The Future of Mining, a company owned by a group of investors from Florida, is planning to build a 35MW cryptocurrency mine in the north of Sweden – a region promoted to data center developers as the Node Pole.

The first phase of the project will be consuming 5MW of power, and is expected to commence operations next month.

The company also envisions a business accelerator that would take advantage of the talent in the nearby Boden-Älvsbyn HPC cluster.

(L-R) Patrik Öhlund, CEO Node Pole; Gabriel Parada, COO The Future of Mining; Helena Helena Öhlund, Mayor Älvsbyn City; Lukas Foster, Operations Manager, The Future of Mining; Gianfranco Castillo, CEO, The Future of Mining
– The Node Pole

Magic money tree

The Future of Mining is jointly owned by blockchain industry companies NGPS and NIDC, and already runs a cryptocurrency operation in the US. The company has been looking for a location with access to cheaper power - and Sweden currently enjoys the cheapest data center electricity in Europe.

Cryptocurrency mining requires simplified data centers, housing specialized servers full of ASIC chips. These facilities place more emphasis on power supply but have few cooling requirements and are less focused on reliability.

The Future of Mining is setting up its data center in an existing 1,500 square meter building previously owned by Sweden’s National Telecoms Administration. The site is adjacent to an 80MW substation run by Vattenfall, the largest power utility company in the Nordics.

The Future of Mining plans to rapidly scale its operations to reach 35MW capacity in the next 18 months.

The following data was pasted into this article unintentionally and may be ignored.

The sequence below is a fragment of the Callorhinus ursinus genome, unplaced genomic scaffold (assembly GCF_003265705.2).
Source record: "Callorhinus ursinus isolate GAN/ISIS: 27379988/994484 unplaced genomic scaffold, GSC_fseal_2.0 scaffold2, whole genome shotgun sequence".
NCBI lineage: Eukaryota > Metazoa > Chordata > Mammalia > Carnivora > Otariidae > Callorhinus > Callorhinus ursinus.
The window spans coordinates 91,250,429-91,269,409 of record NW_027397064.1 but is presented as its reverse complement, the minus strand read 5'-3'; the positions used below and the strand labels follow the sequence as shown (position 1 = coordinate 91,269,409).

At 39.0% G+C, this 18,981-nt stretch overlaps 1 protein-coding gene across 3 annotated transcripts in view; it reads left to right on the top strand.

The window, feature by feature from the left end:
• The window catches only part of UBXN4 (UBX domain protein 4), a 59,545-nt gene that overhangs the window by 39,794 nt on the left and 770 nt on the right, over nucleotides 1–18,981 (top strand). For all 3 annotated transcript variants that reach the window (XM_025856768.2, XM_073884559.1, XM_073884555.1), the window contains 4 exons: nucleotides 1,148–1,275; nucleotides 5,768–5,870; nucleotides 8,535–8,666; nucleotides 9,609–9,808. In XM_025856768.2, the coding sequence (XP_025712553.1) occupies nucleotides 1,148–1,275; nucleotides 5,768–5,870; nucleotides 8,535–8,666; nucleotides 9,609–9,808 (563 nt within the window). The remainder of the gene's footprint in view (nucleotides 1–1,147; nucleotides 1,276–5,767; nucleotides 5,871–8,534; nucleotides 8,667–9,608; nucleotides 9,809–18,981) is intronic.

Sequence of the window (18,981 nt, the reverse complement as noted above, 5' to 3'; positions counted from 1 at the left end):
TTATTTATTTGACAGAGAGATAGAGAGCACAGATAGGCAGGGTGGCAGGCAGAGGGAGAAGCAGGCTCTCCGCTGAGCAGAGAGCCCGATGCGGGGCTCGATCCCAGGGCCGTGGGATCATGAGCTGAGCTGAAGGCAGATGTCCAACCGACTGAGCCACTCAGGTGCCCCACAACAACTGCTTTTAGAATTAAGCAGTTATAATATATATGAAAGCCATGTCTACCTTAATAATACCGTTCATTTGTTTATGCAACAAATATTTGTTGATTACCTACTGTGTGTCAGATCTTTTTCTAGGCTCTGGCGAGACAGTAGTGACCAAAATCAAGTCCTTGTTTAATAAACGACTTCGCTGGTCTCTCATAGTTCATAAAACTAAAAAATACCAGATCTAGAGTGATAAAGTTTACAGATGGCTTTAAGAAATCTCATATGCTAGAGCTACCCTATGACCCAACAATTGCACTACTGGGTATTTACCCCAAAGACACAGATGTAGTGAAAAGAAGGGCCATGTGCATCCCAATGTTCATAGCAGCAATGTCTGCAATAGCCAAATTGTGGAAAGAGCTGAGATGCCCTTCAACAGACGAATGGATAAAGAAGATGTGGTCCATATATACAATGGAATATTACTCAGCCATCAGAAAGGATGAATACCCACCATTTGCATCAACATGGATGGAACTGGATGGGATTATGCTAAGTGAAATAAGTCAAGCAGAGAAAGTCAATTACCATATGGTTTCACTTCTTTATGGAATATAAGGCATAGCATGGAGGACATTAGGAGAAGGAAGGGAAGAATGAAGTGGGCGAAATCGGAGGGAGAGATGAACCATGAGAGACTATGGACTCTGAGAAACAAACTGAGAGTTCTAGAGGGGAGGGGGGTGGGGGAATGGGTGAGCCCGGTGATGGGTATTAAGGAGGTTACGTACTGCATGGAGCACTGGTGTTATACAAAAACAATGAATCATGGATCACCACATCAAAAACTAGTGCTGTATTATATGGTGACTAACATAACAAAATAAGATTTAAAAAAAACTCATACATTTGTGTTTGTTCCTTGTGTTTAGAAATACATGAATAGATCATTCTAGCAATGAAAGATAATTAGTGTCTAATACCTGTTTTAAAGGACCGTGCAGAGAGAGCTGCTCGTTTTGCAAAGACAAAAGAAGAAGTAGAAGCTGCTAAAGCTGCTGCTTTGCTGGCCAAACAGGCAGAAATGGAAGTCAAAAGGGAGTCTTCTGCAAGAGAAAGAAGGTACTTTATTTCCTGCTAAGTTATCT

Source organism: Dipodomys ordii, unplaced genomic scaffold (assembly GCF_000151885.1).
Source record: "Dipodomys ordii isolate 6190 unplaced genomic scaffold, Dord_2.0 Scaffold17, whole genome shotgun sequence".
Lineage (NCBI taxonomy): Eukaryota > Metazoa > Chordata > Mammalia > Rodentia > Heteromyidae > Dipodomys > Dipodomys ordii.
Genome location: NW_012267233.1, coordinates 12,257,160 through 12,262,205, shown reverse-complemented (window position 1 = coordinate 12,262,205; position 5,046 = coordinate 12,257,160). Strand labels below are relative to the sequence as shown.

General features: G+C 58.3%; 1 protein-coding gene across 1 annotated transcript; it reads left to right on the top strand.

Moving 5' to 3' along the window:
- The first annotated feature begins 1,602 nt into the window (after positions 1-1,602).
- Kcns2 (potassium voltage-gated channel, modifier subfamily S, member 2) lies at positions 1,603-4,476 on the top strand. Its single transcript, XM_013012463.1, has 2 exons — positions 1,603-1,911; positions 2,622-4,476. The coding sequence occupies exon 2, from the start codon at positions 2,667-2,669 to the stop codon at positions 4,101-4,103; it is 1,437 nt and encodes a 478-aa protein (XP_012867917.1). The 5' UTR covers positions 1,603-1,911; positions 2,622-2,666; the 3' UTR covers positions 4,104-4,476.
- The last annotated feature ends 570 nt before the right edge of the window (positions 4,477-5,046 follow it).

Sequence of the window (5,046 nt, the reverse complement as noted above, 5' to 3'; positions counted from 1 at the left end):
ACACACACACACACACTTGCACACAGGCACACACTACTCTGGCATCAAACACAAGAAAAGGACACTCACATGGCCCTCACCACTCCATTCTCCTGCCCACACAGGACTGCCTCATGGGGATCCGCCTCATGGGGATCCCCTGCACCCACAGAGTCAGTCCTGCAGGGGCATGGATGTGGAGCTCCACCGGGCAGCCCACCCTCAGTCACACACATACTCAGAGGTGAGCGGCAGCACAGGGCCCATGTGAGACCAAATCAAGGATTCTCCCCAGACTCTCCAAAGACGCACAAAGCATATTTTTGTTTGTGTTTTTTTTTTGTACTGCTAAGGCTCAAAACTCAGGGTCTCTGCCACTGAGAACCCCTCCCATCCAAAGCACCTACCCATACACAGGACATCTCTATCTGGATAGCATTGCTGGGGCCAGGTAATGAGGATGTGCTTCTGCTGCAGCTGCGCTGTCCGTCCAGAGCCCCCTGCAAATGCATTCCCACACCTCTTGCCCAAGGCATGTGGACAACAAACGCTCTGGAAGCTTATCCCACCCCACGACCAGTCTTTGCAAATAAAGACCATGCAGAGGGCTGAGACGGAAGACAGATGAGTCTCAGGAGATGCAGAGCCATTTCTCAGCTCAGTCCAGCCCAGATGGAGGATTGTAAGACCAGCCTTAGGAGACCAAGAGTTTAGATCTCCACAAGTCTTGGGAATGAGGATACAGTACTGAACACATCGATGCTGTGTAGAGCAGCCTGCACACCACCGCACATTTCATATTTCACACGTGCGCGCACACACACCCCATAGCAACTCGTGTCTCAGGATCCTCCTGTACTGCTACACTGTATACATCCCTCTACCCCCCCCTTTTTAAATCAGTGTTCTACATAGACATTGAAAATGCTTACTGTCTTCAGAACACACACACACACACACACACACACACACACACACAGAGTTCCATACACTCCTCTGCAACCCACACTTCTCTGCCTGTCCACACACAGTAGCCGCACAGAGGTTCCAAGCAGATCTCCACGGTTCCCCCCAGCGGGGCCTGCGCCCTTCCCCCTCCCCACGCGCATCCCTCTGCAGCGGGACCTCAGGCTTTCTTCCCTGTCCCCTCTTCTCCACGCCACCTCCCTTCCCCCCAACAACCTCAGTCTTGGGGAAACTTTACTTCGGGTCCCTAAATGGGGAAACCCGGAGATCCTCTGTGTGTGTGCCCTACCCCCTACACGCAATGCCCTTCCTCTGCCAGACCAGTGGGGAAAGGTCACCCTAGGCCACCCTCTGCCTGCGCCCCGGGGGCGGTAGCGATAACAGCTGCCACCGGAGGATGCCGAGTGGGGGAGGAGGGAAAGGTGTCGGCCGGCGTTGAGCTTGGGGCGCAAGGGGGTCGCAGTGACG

“We are looking to scale fast in terms of both size and technology development. This strategic choice allows us easy access to everything from energy to innovative partners and European downstream customers. This allows us to keep to our ambitious growth trajectory without hassle and bottlenecks,” said CEO of the company, Gianfranco Castillo.

The development is part of the Node Pole, established in 2011 as an infrastructure project focused on the municipalities of Luleå, Boden and Piteå near the Arctic Circle, where Facebook opened its first European data center in 2013.

The Node Pole region benefits from cool climate, reliable power grid designed to be used by heavy industries, and access to renewable energy drawn from the nearby Luleå river.

At the end of 2016, the Node Pole project was acquired by Swedish power companies Vattenfall and Skellefteå Kraft, which have since expanded its boundaries.

The Node Pole used to host another cryptocurrency venture, K’n’C Miner, but the company fell on hard times. It declared bankruptcy in May 2016, and was sold to a Swedish firm called GoGreenLight shortly thereafter. GoGreenLight continues its mining operations, but part of the property has been sold to Canaan Creative – yet another cryptocurrency venture, hailing from China.